Japan still a draw for Chinese shoppers

Chinese tourists outside a department store in Tokyo, Japan. Chinese consumers are starting to buy electronic goods domestically but Japanese cosmetics are hugely popular purchases.
Chinese tourists outside a department store in Tokyo, Japan. Chinese consumers are starting to buy electronic goods domestically but Japanese cosmetics are hugely popular purchases.PHOTO: REUTERS

TOKYO • The spending power of Chinese tourists in Japan is so impressive there's a special word for it: bakugai, or explosive buying.

While the soaring yen this year has threatened to curb their enthusiasm, the latest figures from the Japan National Tourism Organisation show that 731,400 Chinese visitors flocked to the country in July, a monthly record.

What also emerges from a detailed look through tourism data is the growing importance of young women travellers, the popularity of Japanese cosmetics, and waning sales of electronic goods as the quality of Chinese-made products improves. "Chinese consumers are starting to buy electronic goods domestically," said senior consultant Yoko Hayano of JTB Tourism Research & Consulting.

The stronger yen and higher customs levies faced by Chinese tourists when they go home may reinforce this trend.

Also behind this shift in buying patterns is a large number of women travellers in their 20s and 30s, who accounted for over 40 per cent of all Chinese tourists in the second quarter of this year, according to the Japan Tourism Agency.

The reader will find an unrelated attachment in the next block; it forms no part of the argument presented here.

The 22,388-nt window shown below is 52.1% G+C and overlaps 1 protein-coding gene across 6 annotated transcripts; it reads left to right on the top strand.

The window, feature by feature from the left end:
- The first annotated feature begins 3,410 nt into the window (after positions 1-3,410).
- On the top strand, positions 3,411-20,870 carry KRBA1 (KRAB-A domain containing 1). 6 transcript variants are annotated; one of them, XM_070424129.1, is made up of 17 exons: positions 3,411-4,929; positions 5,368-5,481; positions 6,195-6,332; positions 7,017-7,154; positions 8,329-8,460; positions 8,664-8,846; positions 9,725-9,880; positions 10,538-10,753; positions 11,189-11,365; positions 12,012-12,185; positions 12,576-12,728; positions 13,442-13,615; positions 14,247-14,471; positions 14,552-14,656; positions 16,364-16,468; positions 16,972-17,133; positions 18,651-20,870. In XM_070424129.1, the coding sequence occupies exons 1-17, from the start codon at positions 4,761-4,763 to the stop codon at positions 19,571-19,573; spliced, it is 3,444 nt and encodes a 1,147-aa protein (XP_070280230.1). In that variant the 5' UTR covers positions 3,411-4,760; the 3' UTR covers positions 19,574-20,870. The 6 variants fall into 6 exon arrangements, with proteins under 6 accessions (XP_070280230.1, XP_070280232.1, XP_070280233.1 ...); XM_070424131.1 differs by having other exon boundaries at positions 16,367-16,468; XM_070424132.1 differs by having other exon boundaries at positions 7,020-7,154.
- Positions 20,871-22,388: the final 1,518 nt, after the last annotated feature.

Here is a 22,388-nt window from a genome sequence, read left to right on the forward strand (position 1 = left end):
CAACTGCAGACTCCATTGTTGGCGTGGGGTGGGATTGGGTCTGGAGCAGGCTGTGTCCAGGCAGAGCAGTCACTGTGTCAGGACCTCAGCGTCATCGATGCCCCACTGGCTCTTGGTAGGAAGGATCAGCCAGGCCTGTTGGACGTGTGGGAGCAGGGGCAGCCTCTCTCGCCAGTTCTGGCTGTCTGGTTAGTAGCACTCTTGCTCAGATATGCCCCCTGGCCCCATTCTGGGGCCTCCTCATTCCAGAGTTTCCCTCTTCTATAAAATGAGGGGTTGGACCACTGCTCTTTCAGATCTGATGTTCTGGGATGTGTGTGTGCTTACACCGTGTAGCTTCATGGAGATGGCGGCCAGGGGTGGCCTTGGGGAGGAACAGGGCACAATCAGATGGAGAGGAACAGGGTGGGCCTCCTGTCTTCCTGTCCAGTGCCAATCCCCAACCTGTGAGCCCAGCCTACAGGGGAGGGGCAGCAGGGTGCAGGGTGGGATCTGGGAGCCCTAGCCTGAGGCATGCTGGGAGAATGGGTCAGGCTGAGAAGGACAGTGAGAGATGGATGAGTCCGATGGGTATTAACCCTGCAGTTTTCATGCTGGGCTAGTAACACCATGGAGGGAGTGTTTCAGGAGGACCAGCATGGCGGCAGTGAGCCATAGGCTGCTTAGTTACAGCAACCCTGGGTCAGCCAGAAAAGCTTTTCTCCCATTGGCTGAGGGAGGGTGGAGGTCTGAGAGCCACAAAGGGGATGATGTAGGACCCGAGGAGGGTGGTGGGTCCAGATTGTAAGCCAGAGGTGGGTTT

As incomes keep rising in China, Japan can count on its larger neighbour remaining the key to the health of its tourism industry.

More than half of the Chinese tourists take trips of four to six days and travel the so-called golden route that links Tokyo, Mount Fuji, Kyoto and Osaka.

Ms Liu Yi, 36, a housewife from Hubei in China, said: "It used to be the common notion among us Chinese that Japanese electronics are superior, but I think Chinese products are just fine nowadays.

"It's Japanese cosmetics and health-care supplements that are very good to have," she said, standing in line to wait for the Mitsukoshi department store in Tokyo's Ginza shopping district to open.

As incomes keep rising in China, Japan can count on its larger neighbour remaining the key to the health of its tourism industry.

Ms Liu, who was on her first visit to Japan, travelled with her daughter and mother-in-law. If statistics are any guide, they may be back.

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A version of this article appeared in the print edition of The Straits Times on August 23, 2016, with the headline 'Japan still a draw for Chinese shoppers'. Print Edition | Subscribe